The Tower of London ravens legend

Anyone who has ever had the opportunity to visit London for sure he wandered into the Palace and Fortress of Her Majesty. This unique tourist attraction, built by William the Conqueror, not only boasts a massive defensive and Palace structure, but also wonderful views at the River Thames. The building houses the crown jewels studded with the largest diamonds in the world. The Tower of London is known primarily for its bloody history of the prison from which there was no escape. To the only entrance led solely a waterway, consequently prisoners were sent to the penalty place on boat.

In this most famous medieval fortress the pitch-black crows found their home and are being taken care by the guards called Yeomen Wards. The crows legend has it that: ”Should all the ravens ever leave the tower, then the British crown and British Kingdom will fall” and this is why the ravens are preciously kept with their wings clipped so they are not capable of flying away. It is said that King Charles II of England wanted to scare noisy birds away but he was warned that it may bring bad luck. Nobody knows whether the power of tradition or unwillingness to provoke unpleasant events stopped the king before this deed. After all, the fact that ravens can cruelly retaliate was known by Habsburg dynasty which was tormented by supernatural beings in the form of ravens called the Turnfalken. Those birds heralded to the dynasty many woes. Therefore, it was decided that the Tower of London will be keeping at least six ravens.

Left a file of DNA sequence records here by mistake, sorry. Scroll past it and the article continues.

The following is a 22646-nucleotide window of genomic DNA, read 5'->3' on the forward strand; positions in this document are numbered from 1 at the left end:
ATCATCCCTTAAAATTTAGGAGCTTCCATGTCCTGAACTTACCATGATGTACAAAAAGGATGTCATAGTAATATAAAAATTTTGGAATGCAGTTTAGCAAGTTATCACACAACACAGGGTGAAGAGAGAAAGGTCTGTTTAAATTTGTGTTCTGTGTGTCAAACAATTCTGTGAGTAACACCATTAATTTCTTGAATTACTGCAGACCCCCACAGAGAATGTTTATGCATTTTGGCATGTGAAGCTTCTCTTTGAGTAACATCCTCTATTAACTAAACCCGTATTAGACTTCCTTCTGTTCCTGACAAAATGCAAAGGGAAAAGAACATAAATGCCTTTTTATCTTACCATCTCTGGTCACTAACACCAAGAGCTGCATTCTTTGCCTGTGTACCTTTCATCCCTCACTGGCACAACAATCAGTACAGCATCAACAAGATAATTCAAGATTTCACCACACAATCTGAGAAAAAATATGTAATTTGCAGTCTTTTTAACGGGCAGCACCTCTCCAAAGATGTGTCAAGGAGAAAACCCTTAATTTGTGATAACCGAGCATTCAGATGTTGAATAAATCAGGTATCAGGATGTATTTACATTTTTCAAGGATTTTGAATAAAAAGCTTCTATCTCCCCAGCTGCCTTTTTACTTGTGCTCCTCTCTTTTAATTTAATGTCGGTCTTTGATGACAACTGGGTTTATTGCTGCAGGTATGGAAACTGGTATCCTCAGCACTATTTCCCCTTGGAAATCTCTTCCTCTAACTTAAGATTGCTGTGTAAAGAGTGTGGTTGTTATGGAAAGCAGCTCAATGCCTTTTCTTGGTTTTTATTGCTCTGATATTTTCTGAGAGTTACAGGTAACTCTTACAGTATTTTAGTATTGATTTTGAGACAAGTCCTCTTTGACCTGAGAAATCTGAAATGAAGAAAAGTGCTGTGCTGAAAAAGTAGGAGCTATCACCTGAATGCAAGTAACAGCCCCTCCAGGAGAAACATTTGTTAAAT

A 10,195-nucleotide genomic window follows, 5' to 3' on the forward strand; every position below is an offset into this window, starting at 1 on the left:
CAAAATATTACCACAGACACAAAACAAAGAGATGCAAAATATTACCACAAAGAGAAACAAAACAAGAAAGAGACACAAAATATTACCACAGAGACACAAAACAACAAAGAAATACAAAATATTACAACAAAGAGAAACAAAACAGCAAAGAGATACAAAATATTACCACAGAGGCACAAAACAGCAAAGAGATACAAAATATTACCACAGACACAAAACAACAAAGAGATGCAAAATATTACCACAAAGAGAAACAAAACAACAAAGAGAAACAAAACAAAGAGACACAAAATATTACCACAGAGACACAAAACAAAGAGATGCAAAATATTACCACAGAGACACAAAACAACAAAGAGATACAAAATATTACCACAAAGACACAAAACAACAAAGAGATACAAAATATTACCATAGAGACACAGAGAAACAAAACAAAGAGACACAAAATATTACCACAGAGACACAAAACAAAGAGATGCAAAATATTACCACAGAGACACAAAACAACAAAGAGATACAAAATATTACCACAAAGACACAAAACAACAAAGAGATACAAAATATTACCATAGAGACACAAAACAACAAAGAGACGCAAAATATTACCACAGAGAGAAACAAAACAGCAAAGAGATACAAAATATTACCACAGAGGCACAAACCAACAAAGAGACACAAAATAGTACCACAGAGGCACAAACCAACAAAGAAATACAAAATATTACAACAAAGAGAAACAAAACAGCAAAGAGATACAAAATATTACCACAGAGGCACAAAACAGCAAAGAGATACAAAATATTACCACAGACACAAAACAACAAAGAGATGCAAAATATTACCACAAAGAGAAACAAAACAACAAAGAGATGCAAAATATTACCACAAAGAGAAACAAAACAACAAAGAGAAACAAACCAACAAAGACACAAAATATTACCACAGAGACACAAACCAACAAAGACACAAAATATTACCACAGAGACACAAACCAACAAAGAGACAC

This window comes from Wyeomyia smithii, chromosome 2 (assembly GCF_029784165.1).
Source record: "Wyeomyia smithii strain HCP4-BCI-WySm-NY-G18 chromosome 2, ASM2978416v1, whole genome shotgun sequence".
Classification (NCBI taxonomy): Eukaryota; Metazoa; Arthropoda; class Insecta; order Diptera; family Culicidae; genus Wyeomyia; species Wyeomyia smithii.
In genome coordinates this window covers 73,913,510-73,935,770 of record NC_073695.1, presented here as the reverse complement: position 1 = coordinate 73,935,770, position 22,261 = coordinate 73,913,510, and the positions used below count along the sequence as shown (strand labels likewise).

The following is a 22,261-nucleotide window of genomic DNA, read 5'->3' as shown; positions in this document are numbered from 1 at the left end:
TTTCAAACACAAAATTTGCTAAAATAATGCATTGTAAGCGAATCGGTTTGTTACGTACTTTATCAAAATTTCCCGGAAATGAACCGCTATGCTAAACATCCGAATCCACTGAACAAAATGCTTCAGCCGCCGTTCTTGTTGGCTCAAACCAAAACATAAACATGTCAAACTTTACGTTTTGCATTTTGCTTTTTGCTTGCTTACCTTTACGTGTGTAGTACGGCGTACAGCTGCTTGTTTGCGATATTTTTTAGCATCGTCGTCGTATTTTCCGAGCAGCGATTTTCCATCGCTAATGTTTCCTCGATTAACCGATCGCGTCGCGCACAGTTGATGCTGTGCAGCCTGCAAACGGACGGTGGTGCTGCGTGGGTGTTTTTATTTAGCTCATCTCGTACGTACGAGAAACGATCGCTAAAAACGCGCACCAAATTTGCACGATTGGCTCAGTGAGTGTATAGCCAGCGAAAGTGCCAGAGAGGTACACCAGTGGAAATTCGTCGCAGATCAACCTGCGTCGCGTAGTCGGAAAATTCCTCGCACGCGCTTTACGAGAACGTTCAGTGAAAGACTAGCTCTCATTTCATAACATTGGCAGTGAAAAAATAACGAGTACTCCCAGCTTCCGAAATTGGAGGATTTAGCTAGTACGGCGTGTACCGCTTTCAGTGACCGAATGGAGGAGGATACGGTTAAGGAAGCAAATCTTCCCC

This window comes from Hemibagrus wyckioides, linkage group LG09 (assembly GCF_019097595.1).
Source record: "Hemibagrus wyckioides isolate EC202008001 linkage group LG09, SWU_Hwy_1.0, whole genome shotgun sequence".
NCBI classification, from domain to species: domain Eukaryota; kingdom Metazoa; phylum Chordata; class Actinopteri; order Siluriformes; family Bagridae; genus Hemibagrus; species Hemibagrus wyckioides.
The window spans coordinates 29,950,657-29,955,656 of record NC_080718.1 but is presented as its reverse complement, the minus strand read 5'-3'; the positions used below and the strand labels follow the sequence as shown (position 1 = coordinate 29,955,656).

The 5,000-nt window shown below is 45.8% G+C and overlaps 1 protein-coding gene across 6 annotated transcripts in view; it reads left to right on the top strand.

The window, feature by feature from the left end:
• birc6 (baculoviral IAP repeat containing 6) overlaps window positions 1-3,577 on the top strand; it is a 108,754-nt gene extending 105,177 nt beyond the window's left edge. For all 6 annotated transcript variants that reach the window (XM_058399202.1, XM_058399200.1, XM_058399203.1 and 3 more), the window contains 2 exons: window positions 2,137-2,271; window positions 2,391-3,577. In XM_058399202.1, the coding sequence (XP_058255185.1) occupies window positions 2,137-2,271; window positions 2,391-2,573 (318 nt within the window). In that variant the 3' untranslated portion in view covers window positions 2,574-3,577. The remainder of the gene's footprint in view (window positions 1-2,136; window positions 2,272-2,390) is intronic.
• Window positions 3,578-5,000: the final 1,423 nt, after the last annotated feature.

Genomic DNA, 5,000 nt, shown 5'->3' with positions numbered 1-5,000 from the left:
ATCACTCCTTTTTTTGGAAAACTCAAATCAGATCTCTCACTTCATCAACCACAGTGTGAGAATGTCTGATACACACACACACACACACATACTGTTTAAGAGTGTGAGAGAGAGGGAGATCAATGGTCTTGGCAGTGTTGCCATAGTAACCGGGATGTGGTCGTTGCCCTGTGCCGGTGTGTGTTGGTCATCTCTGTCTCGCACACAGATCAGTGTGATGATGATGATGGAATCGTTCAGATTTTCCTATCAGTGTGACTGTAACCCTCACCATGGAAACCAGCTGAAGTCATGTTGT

However, in 2004 a historian of The Tower of London revealed that the first notes of ravens dates back to 1895, thus it became obvious to all that the entire legend was invented in Victorian times which in turn abounded in stories enriched with fantastic elements such as ghosts, spectres or phantoms. In the Victorian era, mostly amongst royal courtiers, there were extremely popular ghost séances or pervasive fascination with the dark side of the nature. Perhaps the authors of the legend were inspired by works of Edgar Allan Poe, in particular „The Raven” poem?

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